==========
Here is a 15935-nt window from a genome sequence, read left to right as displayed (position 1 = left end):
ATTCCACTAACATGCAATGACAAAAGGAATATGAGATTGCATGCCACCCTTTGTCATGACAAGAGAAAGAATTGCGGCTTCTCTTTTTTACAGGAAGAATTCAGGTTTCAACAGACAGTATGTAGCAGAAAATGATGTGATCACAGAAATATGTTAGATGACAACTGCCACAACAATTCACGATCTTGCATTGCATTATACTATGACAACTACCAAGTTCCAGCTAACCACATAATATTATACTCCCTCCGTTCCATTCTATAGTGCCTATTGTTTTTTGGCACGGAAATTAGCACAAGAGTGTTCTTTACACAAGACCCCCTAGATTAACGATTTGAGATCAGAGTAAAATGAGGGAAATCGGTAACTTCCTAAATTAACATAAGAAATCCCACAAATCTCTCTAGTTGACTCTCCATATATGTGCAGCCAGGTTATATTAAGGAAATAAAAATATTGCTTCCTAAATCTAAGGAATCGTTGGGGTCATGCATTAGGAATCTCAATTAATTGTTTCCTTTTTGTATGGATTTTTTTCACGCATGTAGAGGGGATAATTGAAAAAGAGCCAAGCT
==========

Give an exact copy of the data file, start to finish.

Here is a 15935-nt window from a genome sequence, read left to right as displayed (position 1 = left end):
ATTCCACTAACATGCAATGACAAAAGGAATATGAGATTGCATGCCACCCTTTGTCATGACAAGAGAAAGAATTGCGGCTTCTCTTTTTTACAGGAAGAATTCAGGTTTCAACAGACAGTATGTAGCAGAAAATGATGTGATCACAGAAATATGTTAGATGACAACTGCCACAACAATTCACGATCTTGCATTGCATTATACTATGACAACTACCAAGTTCCAGCTAACCACATAATATTATACTCCCTCCGTTCCATTCTATAGTGCCTATTGTTTTTTGGCACGGAAATTAGCACAAGAGTGTTCTTTACACAAGACCCCCTAGATTAACGATTTGAGATCAGAGTAAAATGAGGGAAATCGGTAACTTCCTAAATTAACATAAGAAATCCCACAAATCTCTCTAGTTGACTCTCCATATATGTGCAGCCAGGTTATATTAAGGAAATAAAAATATTGCTTCCTAAATCTAAGGAATCGTTGGGGTCATGCATTAGGAATCTCAATTAATTGTTTCCTTTTTGTATGGATTTTTTTCACGCATGTAGAGGGGATAATTGAAAAAGAGCCAAGCT